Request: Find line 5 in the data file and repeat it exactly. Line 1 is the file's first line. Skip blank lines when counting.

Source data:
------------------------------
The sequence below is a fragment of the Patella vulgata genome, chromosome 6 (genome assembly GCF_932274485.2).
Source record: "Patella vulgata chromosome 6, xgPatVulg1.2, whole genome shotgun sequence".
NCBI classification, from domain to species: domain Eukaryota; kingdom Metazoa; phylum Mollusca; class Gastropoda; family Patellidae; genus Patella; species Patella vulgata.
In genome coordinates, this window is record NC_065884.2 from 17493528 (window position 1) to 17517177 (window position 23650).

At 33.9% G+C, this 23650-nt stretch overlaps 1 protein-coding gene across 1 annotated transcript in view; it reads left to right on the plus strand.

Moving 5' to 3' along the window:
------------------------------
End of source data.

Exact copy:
At 33.9% G+C, this 23650-nt stretch overlaps 1 protein-coding gene across 1 annotated transcript in view; it reads left to right on the plus strand.